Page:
New members are always asking for second hand equipment so if you have some spare which you want to get rid of please let us know so we can pass it on. 


Members who sell their own honey must consult and practise the regulations in Honey Regulations of 2003 and 2015.  Please refer to the details published on the National Bee unit website www.nationalbeeunit.com  Guidance is also available on the Scottish Beekeepers' Association website. Failure to observe them may open you to prosecution or legal action from a consumer or from the Council Trading Standards officers. The guidance covers the Food Safety Regulations, rules of hygiene, labelling, composition, weights and measures, hazards analysis etc. Follow this link to the British Beekeepers' Association's web site for information:  www.britishbeekeepers.com


 The Association offers a service to the public to collect swarms of honey bees from the local area particularly during the months of June and July. Any member of the public who is troubled by a swarm should contact a member of the committee who may be able to make arrangements to remove the swarm safely. Because of the risks, skills and equipment required we normally make a charge of £20 per hour plus the cost of any consumables.  This is considerably less than the charges from pest control firms and also ensures the survival of the colony of bees. The charges are negotiable and will take into consideration ability to pay.

The Association is also pleased to manage or relocate abandoned feral hives and is particularly interested in the native Scottish black bees. Please note that the Association will not accept any liability for loss, damage or injury which might arise from the handling and management of any third party bees by any member of this Association.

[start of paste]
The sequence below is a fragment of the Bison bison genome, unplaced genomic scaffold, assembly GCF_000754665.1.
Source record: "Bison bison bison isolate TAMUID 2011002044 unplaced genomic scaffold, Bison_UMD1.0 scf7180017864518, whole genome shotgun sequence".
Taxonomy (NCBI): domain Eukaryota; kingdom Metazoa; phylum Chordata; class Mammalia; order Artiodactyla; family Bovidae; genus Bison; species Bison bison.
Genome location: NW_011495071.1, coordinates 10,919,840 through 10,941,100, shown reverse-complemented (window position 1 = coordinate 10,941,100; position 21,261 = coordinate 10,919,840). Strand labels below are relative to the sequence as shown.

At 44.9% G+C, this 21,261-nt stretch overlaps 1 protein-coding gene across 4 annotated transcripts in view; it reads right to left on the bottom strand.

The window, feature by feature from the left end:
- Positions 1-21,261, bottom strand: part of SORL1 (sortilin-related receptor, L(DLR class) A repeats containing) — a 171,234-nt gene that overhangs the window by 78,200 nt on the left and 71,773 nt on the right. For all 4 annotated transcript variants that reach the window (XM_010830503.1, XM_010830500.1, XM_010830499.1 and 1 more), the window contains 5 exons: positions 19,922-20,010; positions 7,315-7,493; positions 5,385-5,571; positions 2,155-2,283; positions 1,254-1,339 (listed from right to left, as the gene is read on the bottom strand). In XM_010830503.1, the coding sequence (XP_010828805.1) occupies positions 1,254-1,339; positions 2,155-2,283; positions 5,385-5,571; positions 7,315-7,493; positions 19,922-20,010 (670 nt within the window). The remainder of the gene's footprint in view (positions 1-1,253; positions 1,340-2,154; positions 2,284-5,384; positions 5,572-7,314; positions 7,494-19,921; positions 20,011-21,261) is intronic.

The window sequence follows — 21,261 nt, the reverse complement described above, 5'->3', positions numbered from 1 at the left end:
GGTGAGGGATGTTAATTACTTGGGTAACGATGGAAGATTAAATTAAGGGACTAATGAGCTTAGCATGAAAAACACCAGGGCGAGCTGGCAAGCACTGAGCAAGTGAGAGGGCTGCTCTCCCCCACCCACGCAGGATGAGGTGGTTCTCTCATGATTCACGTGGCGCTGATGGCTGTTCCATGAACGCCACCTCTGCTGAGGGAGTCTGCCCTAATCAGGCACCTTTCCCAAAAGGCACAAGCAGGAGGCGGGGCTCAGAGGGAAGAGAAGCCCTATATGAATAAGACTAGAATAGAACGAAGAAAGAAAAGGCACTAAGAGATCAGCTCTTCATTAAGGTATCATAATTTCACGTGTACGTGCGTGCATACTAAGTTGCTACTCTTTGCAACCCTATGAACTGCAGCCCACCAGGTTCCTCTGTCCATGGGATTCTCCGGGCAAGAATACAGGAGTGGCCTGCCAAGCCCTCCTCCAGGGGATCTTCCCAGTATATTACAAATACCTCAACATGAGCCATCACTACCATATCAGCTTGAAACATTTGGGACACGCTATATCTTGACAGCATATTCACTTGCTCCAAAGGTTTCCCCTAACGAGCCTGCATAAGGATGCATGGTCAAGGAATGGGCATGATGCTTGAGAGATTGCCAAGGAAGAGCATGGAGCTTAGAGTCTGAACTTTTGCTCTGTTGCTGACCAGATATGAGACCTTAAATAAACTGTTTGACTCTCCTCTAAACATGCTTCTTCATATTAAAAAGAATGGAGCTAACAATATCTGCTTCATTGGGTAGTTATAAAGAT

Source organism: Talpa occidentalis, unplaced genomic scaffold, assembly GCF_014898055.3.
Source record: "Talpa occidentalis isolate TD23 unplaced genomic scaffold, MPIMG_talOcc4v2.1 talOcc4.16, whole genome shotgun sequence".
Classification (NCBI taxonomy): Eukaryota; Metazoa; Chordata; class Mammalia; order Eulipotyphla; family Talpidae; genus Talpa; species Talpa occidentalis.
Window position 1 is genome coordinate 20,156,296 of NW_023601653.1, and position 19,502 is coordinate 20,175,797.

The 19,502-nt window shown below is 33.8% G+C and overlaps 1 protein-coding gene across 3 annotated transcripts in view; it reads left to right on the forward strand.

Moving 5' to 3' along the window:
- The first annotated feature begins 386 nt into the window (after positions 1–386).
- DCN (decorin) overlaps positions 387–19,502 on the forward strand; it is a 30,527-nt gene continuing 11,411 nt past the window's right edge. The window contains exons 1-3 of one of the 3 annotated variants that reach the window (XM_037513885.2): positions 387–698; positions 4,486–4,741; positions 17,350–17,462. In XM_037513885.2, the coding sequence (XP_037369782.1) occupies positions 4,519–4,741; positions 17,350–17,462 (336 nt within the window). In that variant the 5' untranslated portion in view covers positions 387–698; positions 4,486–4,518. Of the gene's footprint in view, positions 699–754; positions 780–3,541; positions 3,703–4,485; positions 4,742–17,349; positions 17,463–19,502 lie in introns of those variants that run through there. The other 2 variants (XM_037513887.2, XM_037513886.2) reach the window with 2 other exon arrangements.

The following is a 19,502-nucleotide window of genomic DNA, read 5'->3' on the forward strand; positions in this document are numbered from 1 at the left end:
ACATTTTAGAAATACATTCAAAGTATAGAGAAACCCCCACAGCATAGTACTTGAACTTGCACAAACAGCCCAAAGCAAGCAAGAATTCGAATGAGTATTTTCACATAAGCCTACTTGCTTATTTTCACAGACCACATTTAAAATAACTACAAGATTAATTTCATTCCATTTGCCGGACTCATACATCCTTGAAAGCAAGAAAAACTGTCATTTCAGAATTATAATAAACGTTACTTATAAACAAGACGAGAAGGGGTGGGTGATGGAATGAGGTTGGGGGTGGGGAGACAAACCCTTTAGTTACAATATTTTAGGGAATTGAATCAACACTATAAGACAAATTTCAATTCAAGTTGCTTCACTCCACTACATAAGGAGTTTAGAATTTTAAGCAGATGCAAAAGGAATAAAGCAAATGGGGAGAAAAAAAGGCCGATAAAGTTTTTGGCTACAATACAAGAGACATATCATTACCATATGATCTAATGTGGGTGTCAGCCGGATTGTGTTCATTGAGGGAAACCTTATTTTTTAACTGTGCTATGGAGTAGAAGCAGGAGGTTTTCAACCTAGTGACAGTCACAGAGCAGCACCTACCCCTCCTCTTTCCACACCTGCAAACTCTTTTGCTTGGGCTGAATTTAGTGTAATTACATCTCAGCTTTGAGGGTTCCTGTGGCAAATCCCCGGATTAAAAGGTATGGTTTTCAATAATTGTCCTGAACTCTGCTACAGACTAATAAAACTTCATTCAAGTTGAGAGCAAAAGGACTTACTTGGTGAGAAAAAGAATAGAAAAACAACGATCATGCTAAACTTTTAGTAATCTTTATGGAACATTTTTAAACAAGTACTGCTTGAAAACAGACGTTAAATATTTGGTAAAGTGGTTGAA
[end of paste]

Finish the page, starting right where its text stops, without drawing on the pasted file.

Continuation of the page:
Should you detect an EFB outbreak in your hives you should notify the SBA Northern Representative (see below) and Senior Agricultural Officer, Highland Area Office, Longman House, 28 Longman Road, Inverness IV1 1SF (Tel: 01463 234141).  This ensures that the latest scientific and statistical information is held nationally.

Further advice can be obtained from SASA and hive samples for testing can be sent to:

S.A.S.A. 1 Rodinglaw Road, Edinburgh, EH12 9FJ tel:0131 244 8890 www.sasa.gov.uk (packages marked "Bee diseases") Note the service is free.

For guidance to treat varroa we recommend the following web source which is extremely comprehensive:




The spray liaison officer to whom all queries should be addressed regarding proposed spraying or spray damage to bee colonies is Colin Ridley (Tel: 01862 842410).



The ERBA is affiliated to the SBA

See the SBA Website on: www.scottishbeekeepers.org.uk

SBA Subscriptions from 1 January 2018 are £25 including magazine and insurance.

Our Northern Area representative is Heather MacLaren at (email: northrep@scottishbeekeepersassociation.org.uk)



To our local communities and local associations:





To local suppliers of honey:

www.struanapiaries.co.uk Contact Hamish Robertson


Brora Bees - contact John McMorran


Last revised: February 16, 2018

Webmaster Robert Wylie, email: riwylie@gmail.com